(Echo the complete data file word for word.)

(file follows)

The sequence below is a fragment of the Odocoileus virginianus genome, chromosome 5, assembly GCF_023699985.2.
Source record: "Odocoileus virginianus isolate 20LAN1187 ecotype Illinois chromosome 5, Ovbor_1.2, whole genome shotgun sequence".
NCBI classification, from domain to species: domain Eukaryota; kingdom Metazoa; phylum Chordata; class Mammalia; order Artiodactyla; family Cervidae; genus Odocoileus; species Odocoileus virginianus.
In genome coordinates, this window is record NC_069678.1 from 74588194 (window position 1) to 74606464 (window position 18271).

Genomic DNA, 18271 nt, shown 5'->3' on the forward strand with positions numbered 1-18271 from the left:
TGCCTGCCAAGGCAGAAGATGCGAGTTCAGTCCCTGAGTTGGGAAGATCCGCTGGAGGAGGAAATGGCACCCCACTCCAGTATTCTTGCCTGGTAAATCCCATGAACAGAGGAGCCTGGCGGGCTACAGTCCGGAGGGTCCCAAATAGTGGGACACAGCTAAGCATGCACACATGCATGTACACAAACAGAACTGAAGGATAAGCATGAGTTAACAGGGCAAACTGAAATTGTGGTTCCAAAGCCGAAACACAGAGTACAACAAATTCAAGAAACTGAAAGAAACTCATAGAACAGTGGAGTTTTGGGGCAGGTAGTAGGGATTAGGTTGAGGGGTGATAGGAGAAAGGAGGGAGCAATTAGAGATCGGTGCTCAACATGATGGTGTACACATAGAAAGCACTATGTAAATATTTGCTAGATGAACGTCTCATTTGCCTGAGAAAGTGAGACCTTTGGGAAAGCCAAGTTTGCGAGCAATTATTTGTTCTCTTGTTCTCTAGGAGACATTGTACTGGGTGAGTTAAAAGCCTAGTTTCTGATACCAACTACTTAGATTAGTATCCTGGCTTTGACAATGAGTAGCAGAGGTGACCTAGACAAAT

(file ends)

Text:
The sequence below is a fragment of the Odocoileus virginianus genome, chromosome 5, assembly GCF_023699985.2.
Source record: "Odocoileus virginianus isolate 20LAN1187 ecotype Illinois chromosome 5, Ovbor_1.2, whole genome shotgun sequence".
NCBI classification, from domain to species: domain Eukaryota; kingdom Metazoa; phylum Chordata; class Mammalia; order Artiodactyla; family Cervidae; genus Odocoileus; species Odocoileus virginianus.
In genome coordinates, this window is record NC_069678.1 from 74588194 (window position 1) to 74606464 (window position 18271).

Genomic DNA, 18271 nt, shown 5'->3' on the forward strand with positions numbered 1-18271 from the left:
TGCCTGCCAAGGCAGAAGATGCGAGTTCAGTCCCTGAGTTGGGAAGATCCGCTGGAGGAGGAAATGGCACCCCACTCCAGTATTCTTGCCTGGTAAATCCCATGAACAGAGGAGCCTGGCGGGCTACAGTCCGGAGGGTCCCAAATAGTGGGACACAGCTAAGCATGCACACATGCATGTACACAAACAGAACTGAAGGATAAGCATGAGTTAACAGGGCAAACTGAAATTGTGGTTCCAAAGCCGAAACACAGAGTACAACAAATTCAAGAAACTGAAAGAAACTCATAGAACAGTGGAGTTTTGGGGCAGGTAGTAGGGATTAGGTTGAGGGGTGATAGGAGAAAGGAGGGAGCAATTAGAGATCGGTGCTCAACATGATGGTGTACACATAGAAAGCACTATGTAAATATTTGCTAGATGAACGTCTCATTTGCCTGAGAAAGTGAGACCTTTGGGAAAGCCAAGTTTGCGAGCAATTATTTGTTCTCTTGTTCTCTAGGAGACATTGTACTGGGTGAGTTAAAAGCCTAGTTTCTGATACCAACTACTTAGATTAGTATCCTGGCTTTGACAATGAGTAGCAGAGGTGACCTAGACAAAT